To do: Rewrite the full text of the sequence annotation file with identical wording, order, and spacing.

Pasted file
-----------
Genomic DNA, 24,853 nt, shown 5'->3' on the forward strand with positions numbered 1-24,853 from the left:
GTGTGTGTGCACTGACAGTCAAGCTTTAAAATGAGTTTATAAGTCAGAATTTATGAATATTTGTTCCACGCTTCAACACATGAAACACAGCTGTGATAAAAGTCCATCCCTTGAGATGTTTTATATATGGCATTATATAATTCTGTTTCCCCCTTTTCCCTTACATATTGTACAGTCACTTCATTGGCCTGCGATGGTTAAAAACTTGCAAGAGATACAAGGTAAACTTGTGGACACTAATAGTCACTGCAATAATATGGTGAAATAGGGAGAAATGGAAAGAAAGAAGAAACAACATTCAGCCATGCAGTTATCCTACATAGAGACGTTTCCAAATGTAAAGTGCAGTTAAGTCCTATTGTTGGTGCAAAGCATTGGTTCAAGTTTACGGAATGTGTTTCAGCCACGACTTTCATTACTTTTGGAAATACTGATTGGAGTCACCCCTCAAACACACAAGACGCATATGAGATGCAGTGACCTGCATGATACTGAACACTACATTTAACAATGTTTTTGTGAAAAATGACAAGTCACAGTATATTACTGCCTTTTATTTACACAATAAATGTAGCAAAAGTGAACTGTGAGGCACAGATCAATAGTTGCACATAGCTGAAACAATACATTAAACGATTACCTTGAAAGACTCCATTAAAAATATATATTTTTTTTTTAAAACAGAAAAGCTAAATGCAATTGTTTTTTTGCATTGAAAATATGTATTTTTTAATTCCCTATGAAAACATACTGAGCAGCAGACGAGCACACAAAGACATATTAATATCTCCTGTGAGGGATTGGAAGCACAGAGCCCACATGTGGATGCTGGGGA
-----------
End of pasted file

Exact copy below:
Genomic DNA, 24,853 nt, shown 5'->3' on the forward strand with positions numbered 1-24,853 from the left:
GTGTGTGTGCACTGACAGTCAAGCTTTAAAATGAGTTTATAAGTCAGAATTTATGAATATTTGTTCCACGCTTCAACACATGAAACACAGCTGTGATAAAAGTCCATCCCTTGAGATGTTTTATATATGGCATTATATAATTCTGTTTCCCCCTTTTCCCTTACATATTGTACAGTCACTTCATTGGCCTGCGATGGTTAAAAACTTGCAAGAGATACAAGGTAAACTTGTGGACACTAATAGTCACTGCAATAATATGGTGAAATAGGGAGAAATGGAAAGAAAGAAGAAACAACATTCAGCCATGCAGTTATCCTACATAGAGACGTTTCCAAATGTAAAGTGCAGTTAAGTCCTATTGTTGGTGCAAAGCATTGGTTCAAGTTTACGGAATGTGTTTCAGCCACGACTTTCATTACTTTTGGAAATACTGATTGGAGTCACCCCTCAAACACACAAGACGCATATGAGATGCAGTGACCTGCATGATACTGAACACTACATTTAACAATGTTTTTGTGAAAAATGACAAGTCACAGTATATTACTGCCTTTTATTTACACAATAAATGTAGCAAAAGTGAACTGTGAGGCACAGATCAATAGTTGCACATAGCTGAAACAATACATTAAACGATTACCTTGAAAGACTCCATTAAAAATATATATTTTTTTTTTAAAACAGAAAAGCTAAATGCAATTGTTTTTTTGCATTGAAAATATGTATTTTTTAATTCCCTATGAAAACATACTGAGCAGCAGACGAGCACACAAAGACATATTAATATCTCCTGTGAGGGATTGGAAGCACAGAGCCCACATGTGGATGCTGGGGA